Stripping Project Management to Its Core: Cost Management Planning in Three Questions

When planning the cost of a project, you can use lots of tools and calculations to estimate things and take decisions. However, if you strip everything down to the basics, it is all about answering a few simple questions, in the simplest way available to you. For most projects (low to medium complexity), you won’t need anything else.

How much money do you need?

First, look through all the plans you created so far. Evaluate the project scope, the schedule, all the requirements, the risks you identified as being important, etc. For each item that involves money, write down the best cost estimate you can make. It doesn’t have to be 100% correct, just close enough to reality, likely to be true.
For making such estimates you don’t need advanced financial calculations. Simply ask the members of your project team, do a bit of pricing research on the web, or simply access your company’s information about supplier fees, the cost of past projects, etc.

It can happen that you don’t know all the details about what you want or need. That’s why it is good to consider adding a bit of contingency to your estimates. A good approach can be to add 10% to your calculations as money for covering the changes or additions you are not aware of, at the planning stage of your project.

Now... sum everything up, write it down and go to the next question.

What is your actual budget?

How much money does your project have? Compare the two and see if there’s any important negative difference. If there is a small variation between your estimated cost and the actual budget, you are good to go. If not, then...

Do you need to update your plans?

Review all the plans you created so far and adjust the elements that can be adjusted. Depending on the context of your project, you will have different options. Let’s share a few examples: renting equipment instead of buying it, renegotiating contracts with suppliers, rewriting the project schedule, choosing to eliminate the contingency budget for some of the risks you identified, reducing the scope of the project, etc.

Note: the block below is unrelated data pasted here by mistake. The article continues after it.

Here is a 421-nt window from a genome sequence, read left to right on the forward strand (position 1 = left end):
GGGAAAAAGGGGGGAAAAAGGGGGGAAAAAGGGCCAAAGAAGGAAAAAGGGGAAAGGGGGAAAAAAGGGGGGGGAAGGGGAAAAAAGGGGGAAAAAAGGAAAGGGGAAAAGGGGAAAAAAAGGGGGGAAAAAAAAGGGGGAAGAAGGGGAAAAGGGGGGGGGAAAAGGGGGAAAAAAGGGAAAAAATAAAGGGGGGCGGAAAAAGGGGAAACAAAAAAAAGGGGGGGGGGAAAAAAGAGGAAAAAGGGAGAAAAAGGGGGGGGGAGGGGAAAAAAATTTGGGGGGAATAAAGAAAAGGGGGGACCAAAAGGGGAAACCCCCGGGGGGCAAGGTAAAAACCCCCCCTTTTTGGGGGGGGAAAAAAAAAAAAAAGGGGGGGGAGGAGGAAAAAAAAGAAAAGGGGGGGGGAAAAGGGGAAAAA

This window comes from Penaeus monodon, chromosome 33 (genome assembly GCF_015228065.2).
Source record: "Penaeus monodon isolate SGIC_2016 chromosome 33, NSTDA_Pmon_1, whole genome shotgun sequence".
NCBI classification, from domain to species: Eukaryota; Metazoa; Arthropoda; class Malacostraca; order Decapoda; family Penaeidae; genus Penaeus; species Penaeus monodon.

The possibilities are varied and they always differ between projects and organisations. However, if you simply can’t find alternatives good enough to start the project (with a small amount of risk involved) say stop. Go to your board and renegotiate your budget. It is the wisest choice you can make at this stage of the project.

What do you think?

Is it OK to summarize cost management planning to just three questions? I think that, for most projects, they work. Only when it comes to complex projects, they might not be enough, and you need to add more questions, tools and calculations. However, you might think otherwise. Therefore don’t hesitate to share your view on the topic via the comments form below.

Related content:

Stripping Project Management to Its Core: Executing & Controlling a Project
Stripping Project Management to Its Core: Time Management Planning Simplified
Stripping Project Management to Its Core: Evaluating Project Risk with a Few Questions

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